Going green means to live life in a way that is environmentally friendly for an entire population. It is the conservation of energy, water, and air. Going green means using products and resources that will not contaminate or pollute the air. It means being educated and well informed about the surroundings, and how to best protect them. It means recycling products that may not be biodegradable. Companies, as well as people, that adhere to going green can help to ensure a safer life for humanity.

The first step in going green

There are actually no step by step instructions for going green. The only requirement needed is making the decision to become environmentally conscious. It takes a caring attitude, and a willingness to make the change. It has been found that companies have improved their profit margins by going green. They have saved money on many of the frivolous things they they thought were a necessity. Besides saving money, companies are operating more efficiently than before going green. Companies have become aware of their ecological responsibility by pursuing the knowledge needed to make decisions that would change lifestyles and help sustain the earth’s natural resources for present and future generations.

Making needed changes within the company

After making the decision to go green, there are several things that can be changed in the workplace. A good place to start would be conserving energy used by electrical appliances. First, turning off the computer will save over the long run. Just letting it sleep still uses energy overnight. Turn off all other appliances like coffee maker, or anything that plugs in. Pull the socket from the outlet to stop unnecessary energy loss. Appliances continue to use electricity although they are switched off, and not unplugged. Get in the habit of turning off the lights whenever you leave a room. Change to fluorescent light bulbs, and lighting throughout the building. Have any leaks sealed on the premises to avoid the escape of heat or air.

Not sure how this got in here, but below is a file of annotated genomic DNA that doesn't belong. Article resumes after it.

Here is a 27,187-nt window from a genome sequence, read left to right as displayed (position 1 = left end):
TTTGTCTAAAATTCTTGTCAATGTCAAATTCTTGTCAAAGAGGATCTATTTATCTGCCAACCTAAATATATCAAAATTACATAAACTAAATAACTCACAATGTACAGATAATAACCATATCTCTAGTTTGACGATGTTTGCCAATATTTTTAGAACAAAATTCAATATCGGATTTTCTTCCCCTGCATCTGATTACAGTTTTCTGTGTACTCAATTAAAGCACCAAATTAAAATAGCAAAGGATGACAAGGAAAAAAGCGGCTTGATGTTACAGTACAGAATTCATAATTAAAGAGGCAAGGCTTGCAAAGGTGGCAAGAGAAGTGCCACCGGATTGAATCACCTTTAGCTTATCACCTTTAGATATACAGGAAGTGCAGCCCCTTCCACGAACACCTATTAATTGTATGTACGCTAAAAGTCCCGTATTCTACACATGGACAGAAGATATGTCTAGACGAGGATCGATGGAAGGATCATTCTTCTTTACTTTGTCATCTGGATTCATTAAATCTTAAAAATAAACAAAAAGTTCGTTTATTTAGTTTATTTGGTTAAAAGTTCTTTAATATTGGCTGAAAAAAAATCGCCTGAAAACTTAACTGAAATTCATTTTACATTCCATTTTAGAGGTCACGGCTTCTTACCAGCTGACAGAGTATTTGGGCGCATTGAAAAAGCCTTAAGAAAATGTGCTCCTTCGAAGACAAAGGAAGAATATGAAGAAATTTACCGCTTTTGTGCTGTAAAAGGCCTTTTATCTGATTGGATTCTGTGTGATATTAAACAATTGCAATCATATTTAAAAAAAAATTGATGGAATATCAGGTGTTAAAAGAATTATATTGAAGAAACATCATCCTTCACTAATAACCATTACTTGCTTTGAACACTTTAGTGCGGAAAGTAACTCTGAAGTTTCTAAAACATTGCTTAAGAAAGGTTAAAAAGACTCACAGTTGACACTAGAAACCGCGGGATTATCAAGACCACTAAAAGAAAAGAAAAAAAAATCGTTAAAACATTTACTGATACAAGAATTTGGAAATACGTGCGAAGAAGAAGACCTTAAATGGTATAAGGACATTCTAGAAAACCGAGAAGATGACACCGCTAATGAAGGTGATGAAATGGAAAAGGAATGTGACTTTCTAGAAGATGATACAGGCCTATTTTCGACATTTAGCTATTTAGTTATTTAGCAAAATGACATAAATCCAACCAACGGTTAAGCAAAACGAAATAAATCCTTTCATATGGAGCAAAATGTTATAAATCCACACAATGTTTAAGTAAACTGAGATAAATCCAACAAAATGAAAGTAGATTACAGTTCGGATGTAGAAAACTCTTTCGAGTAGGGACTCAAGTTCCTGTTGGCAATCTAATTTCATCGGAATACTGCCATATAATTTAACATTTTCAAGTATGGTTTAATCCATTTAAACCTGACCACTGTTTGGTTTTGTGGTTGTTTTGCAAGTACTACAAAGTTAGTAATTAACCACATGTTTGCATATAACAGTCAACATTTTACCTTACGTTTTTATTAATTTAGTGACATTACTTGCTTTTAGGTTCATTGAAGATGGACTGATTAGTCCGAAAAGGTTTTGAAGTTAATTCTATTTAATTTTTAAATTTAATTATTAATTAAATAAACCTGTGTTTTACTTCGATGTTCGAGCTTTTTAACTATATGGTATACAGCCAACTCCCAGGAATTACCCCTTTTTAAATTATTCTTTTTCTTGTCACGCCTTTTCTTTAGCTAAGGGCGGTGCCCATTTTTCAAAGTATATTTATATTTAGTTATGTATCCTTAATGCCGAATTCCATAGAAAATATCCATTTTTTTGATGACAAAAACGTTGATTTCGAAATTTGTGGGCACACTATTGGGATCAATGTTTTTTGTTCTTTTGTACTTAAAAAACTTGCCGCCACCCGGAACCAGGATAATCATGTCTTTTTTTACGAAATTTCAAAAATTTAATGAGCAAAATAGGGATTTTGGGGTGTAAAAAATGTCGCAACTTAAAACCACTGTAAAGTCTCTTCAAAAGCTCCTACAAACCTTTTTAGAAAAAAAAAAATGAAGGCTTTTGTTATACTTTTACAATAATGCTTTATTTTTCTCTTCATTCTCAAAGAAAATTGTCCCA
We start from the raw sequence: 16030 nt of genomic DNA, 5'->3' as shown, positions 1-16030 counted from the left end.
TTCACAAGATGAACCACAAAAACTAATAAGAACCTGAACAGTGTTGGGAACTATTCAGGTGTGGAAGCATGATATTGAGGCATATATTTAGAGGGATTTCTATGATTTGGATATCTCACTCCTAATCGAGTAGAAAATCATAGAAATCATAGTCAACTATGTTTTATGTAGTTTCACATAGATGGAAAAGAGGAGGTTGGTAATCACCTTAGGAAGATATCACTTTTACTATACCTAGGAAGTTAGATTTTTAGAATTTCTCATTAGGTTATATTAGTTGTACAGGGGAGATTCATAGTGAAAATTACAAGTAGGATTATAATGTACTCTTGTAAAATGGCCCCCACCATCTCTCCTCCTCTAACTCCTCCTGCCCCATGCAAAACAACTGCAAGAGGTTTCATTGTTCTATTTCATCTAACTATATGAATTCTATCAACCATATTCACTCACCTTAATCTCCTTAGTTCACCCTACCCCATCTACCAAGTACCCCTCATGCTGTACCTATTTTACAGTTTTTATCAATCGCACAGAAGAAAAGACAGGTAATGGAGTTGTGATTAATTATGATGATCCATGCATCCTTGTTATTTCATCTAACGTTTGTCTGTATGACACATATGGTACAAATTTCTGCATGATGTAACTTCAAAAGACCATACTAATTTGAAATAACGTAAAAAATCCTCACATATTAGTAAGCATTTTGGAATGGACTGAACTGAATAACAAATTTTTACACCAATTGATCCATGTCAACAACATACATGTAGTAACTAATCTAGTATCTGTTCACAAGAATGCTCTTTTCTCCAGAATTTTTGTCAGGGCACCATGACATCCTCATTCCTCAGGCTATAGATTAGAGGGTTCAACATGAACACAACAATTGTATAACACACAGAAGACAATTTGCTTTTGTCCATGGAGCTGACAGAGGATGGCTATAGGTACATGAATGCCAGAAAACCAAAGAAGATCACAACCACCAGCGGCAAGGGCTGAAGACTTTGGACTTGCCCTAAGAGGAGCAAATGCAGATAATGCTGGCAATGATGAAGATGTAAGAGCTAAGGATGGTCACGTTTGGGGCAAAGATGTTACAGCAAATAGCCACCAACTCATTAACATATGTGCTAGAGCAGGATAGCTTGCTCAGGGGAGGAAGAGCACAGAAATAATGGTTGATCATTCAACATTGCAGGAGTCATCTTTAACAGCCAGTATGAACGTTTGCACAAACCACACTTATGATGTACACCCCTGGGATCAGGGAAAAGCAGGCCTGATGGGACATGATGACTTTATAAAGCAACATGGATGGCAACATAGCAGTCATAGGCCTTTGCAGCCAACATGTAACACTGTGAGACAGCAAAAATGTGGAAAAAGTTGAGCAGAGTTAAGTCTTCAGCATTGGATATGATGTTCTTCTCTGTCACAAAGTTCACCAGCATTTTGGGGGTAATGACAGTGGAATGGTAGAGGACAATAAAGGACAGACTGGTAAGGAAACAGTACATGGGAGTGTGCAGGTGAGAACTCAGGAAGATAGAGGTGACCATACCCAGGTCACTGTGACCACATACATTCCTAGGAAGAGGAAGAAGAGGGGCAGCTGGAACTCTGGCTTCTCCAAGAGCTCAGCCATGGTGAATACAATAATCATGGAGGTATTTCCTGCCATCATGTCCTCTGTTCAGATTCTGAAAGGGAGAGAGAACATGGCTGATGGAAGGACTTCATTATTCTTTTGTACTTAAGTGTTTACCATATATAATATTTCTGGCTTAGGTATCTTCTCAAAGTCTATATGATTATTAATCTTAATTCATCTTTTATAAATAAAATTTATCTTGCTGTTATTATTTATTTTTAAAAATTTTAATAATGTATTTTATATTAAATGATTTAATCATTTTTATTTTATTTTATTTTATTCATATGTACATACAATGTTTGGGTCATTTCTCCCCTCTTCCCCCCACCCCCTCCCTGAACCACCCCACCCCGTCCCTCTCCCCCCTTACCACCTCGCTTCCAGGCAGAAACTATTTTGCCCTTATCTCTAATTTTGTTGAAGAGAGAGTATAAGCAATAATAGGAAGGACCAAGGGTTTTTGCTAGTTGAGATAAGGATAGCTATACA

Reducing the common paper waste

paper waste

Shutterstock Licensed Photo – By Yury Zap

Modern technologies and state of the art equipment, and tools have almost eliminated the use of paper in the office. Instead of sending out newsletters, brochures, written memos and reminders, you can now do all of these and more by technology while saving on the use of paper. Send out digital documents and emails to communicate with staff and other employees. By using this virtual bookkeeping technique, you will save a bundle on paper. When it is necessary to use paper for printing purposes or other services, choose the already recycled paper. It is smartly labeled and easy to find in any office supply store. It is called the Post Consumer Waste paper, or PCW paper. This will show that your company is dedicated to the preservation of natural resources. By using PCW paper, everyone helps to save the trees which provides and emits many important nutrients into the atmosphere.

Make money by spreading the word

Companies realize that consumers like to buy, or invest in whatever the latest trend may be. They also cater to companies that are doing great things for the quality of life of all people. People want to know that the companies that they cater to are doing their part for the environment and ecology. By going green, you can tell consumers of your experiences with helping them and communities be eco-friendly. This is a sound public relations technique to bring revenue to your brand. Boost the impact that your company makes on the environment. Go green, save and make money while essentially preserving what is normally taken for granted. The benefits of having a green company are enormous for consumers as well as the companies that engage in the process.